Large O.C. church shaken by child sex abuse allegations


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A well-known Orange County church has been roiled by allegations that a volunteer sexually assaulted children.

A Sunday school volunteer at Rock Harbor Church in Costa Mesa allegedly formed relationships with children in his church and went on to sexually abuse at least one of them multiple times between November 2009 and November 2011, according to church leaders and court documents.


Two families at Rock Harbor came forward with new allegations against Christopher Bryan McKenzie, the pool cleaner accused of years-long sexual relationships with at least three children younger than 14, pastors said Monday night.

McKenzie, 48, of Costa Mesa, attended Rock Harbor and applied to be a child-care volunteer at the 3,000-member campus in late 2007, Communications Director Jeff Gideon said.

On Saturday, Newport Beach police announced they had arrested McKenzie on suspicion of sexually abusing two boys, one from the late 1990s to 2005 and one from 2005 to 2007. Neither had ties to the church, police said.

At a Monday night meeting, Rock Harbor pastors announced two families from the congregation added allegations against McKenzie.

Lead Pastor Todd Proctor said the families approached Rock Harbor leadership after the announcement and were directed to police.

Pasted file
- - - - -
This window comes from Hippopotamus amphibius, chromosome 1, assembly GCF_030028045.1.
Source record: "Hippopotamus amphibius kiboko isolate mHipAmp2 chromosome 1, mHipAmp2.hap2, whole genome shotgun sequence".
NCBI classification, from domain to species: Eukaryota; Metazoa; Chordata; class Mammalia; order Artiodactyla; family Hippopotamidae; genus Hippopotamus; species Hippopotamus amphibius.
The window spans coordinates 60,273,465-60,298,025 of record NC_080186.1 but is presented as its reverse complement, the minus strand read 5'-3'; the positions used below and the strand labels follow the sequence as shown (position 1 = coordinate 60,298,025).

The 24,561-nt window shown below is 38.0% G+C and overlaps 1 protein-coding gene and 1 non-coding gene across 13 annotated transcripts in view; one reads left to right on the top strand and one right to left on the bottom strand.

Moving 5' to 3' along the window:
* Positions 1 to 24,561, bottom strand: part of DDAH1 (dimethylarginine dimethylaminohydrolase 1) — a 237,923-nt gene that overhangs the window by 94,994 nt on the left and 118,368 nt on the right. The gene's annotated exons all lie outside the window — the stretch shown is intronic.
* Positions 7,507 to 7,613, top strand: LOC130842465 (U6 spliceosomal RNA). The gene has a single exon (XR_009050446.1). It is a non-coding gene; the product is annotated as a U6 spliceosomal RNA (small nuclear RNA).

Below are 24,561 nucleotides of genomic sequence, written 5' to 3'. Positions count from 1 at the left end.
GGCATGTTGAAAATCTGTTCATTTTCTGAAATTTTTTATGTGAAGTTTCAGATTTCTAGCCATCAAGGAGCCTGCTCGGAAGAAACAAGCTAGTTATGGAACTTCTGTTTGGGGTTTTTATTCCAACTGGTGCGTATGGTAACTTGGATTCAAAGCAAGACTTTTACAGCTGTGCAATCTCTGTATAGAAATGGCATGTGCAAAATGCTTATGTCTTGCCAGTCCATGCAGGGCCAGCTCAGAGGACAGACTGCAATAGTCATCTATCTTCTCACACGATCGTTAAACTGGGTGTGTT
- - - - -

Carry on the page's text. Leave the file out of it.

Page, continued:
It’s alleged McKenzie had substantial sexual conduct with one of the children on at least three occasions, according to court documents.


In total, McKenzie is charged with inappropriate interaction with four children. The fourth, who pastors said is also from Rock Harbor, was allegedly used to distribute obscene material.

Pastors told congregants Monday that they don’t believe McKenzie had inappropriate contact with any children at the church or during a church function. Volunteers are never allowed to be alone with children, Proctor said.

However, he said, leaders believe McKenzie most likely met the children and formed relationships with their parents at Rock Harbor where he volunteered in a fifth-grade classroom for about five years.

At Rock Harbor, all child-care applicants are background checked, screened on the Megan’s Law website, must produce references and are interviewed, leaders said.

McKenzie pleaded guilty to driving under the influence of alcohol in 2007. Gideon said the team conducting a background check was not informed of the incident. If a crime does appear on a volunteer’s application, a committee weighs the severity and how much time has elapsed, Gideon said.

McKenzie was ultimately granted approval to volunteer.

‘Our kids probably had different levels of interaction with Chris, and we need to recognize that,’ Proctor said, adding that he had spoken to each of his three boys about the allegations. ‘One of my sons in particular had way more exposure under Chris’ leadership.’


Throughout the meeting, pastors repeatedly encouraged parents to talk to their children and contact police if they believe something inappropriate occurred.

‘It’s all heartbreaking,’ Proctor said.

McKenzie was charged with 10 felony counts of lewd acts upon a child younger than 14, four felony counts of using a minor for the distribution of obscene matter, and two felony counts of distributing pornography to a minor with sentencing enhancements for substantial sexual conduct with a child and committing lewd acts upon a child younger than 14 against more than one victim.

If convicted, he faces a maximum sentence of 45 years to life in state prison. He is being held on $1-million bail.


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